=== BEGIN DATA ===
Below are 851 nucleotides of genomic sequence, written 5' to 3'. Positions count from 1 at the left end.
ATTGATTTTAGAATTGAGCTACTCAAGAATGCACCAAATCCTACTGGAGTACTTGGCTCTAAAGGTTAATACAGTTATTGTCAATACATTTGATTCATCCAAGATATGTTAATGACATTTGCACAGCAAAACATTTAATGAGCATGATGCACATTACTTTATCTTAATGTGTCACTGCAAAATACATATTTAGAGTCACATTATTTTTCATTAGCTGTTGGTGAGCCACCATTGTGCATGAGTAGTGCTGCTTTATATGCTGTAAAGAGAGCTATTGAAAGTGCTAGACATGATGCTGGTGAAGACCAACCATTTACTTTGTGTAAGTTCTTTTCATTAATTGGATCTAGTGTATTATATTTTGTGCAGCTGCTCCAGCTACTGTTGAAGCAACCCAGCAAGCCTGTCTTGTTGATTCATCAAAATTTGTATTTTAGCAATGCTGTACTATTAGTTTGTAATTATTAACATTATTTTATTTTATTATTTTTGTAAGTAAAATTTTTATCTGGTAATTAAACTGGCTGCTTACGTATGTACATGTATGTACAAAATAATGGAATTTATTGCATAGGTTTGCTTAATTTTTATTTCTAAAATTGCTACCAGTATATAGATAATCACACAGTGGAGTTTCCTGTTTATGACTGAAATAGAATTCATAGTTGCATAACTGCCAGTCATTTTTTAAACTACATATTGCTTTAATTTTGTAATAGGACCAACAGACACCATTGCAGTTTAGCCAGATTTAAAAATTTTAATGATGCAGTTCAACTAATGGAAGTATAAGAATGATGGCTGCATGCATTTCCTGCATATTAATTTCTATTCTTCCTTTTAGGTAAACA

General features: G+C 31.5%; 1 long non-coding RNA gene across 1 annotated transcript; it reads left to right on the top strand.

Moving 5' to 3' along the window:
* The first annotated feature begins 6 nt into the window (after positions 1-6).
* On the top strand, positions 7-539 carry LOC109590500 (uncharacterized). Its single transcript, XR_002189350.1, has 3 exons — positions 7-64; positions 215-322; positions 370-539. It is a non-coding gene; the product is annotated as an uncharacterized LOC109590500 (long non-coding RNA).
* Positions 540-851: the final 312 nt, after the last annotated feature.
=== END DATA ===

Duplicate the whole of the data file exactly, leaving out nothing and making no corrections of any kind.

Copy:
Below are 851 nucleotides of genomic sequence, written 5' to 3'. Positions count from 1 at the left end.
ATTGATTTTAGAATTGAGCTACTCAAGAATGCACCAAATCCTACTGGAGTACTTGGCTCTAAAGGTTAATACAGTTATTGTCAATACATTTGATTCATCCAAGATATGTTAATGACATTTGCACAGCAAAACATTTAATGAGCATGATGCACATTACTTTATCTTAATGTGTCACTGCAAAATACATATTTAGAGTCACATTATTTTTCATTAGCTGTTGGTGAGCCACCATTGTGCATGAGTAGTGCTGCTTTATATGCTGTAAAGAGAGCTATTGAAAGTGCTAGACATGATGCTGGTGAAGACCAACCATTTACTTTGTGTAAGTTCTTTTCATTAATTGGATCTAGTGTATTATATTTTGTGCAGCTGCTCCAGCTACTGTTGAAGCAACCCAGCAAGCCTGTCTTGTTGATTCATCAAAATTTGTATTTTAGCAATGCTGTACTATTAGTTTGTAATTATTAACATTATTTTATTTTATTATTTTTGTAAGTAAAATTTTTATCTGGTAATTAAACTGGCTGCTTACGTATGTACATGTATGTACAAAATAATGGAATTTATTGCATAGGTTTGCTTAATTTTTATTTCTAAAATTGCTACCAGTATATAGATAATCACACAGTGGAGTTTCCTGTTTATGACTGAAATAGAATTCATAGTTGCATAACTGCCAGTCATTTTTTAAACTACATATTGCTTTAATTTTGTAATAGGACCAACAGACACCATTGCAGTTTAGCCAGATTTAAAAATTTTAATGATGCAGTTCAACTAATGGAAGTATAAGAATGATGGCTGCATGCATTTCCTGCATATTAATTTCTATTCTTCCTTTTAGGTAAACA

General features: G+C 31.5%; 1 long non-coding RNA gene across 1 annotated transcript; it reads left to right on the top strand.

Moving 5' to 3' along the window:
* The first annotated feature begins 6 nt into the window (after positions 1-6).
* On the top strand, positions 7-539 carry LOC109590500 (uncharacterized). Its single transcript, XR_002189350.1, has 3 exons — positions 7-64; positions 215-322; positions 370-539. It is a non-coding gene; the product is annotated as an uncharacterized LOC109590500 (long non-coding RNA).
* Positions 540-851: the final 312 nt, after the last annotated feature.